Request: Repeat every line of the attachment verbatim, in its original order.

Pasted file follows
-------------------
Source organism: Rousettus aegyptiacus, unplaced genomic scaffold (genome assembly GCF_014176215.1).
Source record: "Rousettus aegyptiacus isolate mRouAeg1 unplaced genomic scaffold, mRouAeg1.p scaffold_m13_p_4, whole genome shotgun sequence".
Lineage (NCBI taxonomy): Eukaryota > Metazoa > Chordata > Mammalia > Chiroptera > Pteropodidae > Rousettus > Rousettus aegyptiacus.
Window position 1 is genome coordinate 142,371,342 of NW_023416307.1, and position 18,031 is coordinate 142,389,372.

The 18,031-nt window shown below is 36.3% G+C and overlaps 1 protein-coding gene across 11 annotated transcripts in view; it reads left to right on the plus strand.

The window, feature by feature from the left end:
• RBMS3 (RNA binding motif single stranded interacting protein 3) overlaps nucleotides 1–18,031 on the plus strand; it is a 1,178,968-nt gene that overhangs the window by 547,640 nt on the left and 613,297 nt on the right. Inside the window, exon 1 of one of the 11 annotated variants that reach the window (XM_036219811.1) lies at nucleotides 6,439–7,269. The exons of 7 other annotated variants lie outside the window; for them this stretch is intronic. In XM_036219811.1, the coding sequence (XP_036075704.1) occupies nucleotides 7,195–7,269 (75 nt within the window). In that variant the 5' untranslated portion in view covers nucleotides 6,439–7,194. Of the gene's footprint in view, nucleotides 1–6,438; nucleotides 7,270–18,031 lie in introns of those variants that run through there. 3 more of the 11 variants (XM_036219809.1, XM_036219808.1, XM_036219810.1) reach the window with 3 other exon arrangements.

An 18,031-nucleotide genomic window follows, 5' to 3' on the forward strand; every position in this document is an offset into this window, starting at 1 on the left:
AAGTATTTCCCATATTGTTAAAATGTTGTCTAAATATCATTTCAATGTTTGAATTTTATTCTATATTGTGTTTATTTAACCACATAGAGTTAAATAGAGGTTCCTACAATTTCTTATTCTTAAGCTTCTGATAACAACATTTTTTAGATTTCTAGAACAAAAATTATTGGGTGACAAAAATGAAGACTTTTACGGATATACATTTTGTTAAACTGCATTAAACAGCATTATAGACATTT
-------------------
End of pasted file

Source organism: Rousettus aegyptiacus, unplaced genomic scaffold (genome assembly GCF_014176215.1).
Source record: "Rousettus aegyptiacus isolate mRouAeg1 unplaced genomic scaffold, mRouAeg1.p scaffold_m13_p_4, whole genome shotgun sequence".
Lineage (NCBI taxonomy): Eukaryota > Metazoa > Chordata > Mammalia > Chiroptera > Pteropodidae > Rousettus > Rousettus aegyptiacus.
Window position 1 is genome coordinate 142,371,342 of NW_023416307.1, and position 18,031 is coordinate 142,389,372.

The 18,031-nt window shown below is 36.3% G+C and overlaps 1 protein-coding gene across 11 annotated transcripts in view; it reads left to right on the plus strand.

The window, feature by feature from the left end:
• RBMS3 (RNA binding motif single stranded interacting protein 3) overlaps nucleotides 1–18,031 on the plus strand; it is a 1,178,968-nt gene that overhangs the window by 547,640 nt on the left and 613,297 nt on the right. Inside the window, exon 1 of one of the 11 annotated variants that reach the window (XM_036219811.1) lies at nucleotides 6,439–7,269. The exons of 7 other annotated variants lie outside the window; for them this stretch is intronic. In XM_036219811.1, the coding sequence (XP_036075704.1) occupies nucleotides 7,195–7,269 (75 nt within the window). In that variant the 5' untranslated portion in view covers nucleotides 6,439–7,194. Of the gene's footprint in view, nucleotides 1–6,438; nucleotides 7,270–18,031 lie in introns of those variants that run through there. 3 more of the 11 variants (XM_036219809.1, XM_036219808.1, XM_036219810.1) reach the window with 3 other exon arrangements.

An 18,031-nucleotide genomic window follows, 5' to 3' on the forward strand; every position in this document is an offset into this window, starting at 1 on the left:
AAGTATTTCCCATATTGTTAAAATGTTGTCTAAATATCATTTCAATGTTTGAATTTTATTCTATATTGTGTTTATTTAACCACATAGAGTTAAATAGAGGTTCCTACAATTTCTTATTCTTAAGCTTCTGATAACAACATTTTTTAGATTTCTAGAACAAAAATTATTGGGTGACAAAAATGAAGACTTTTACGGATATACATTTTGTTAAACTGCATTAAACAGCATTATAGACATTT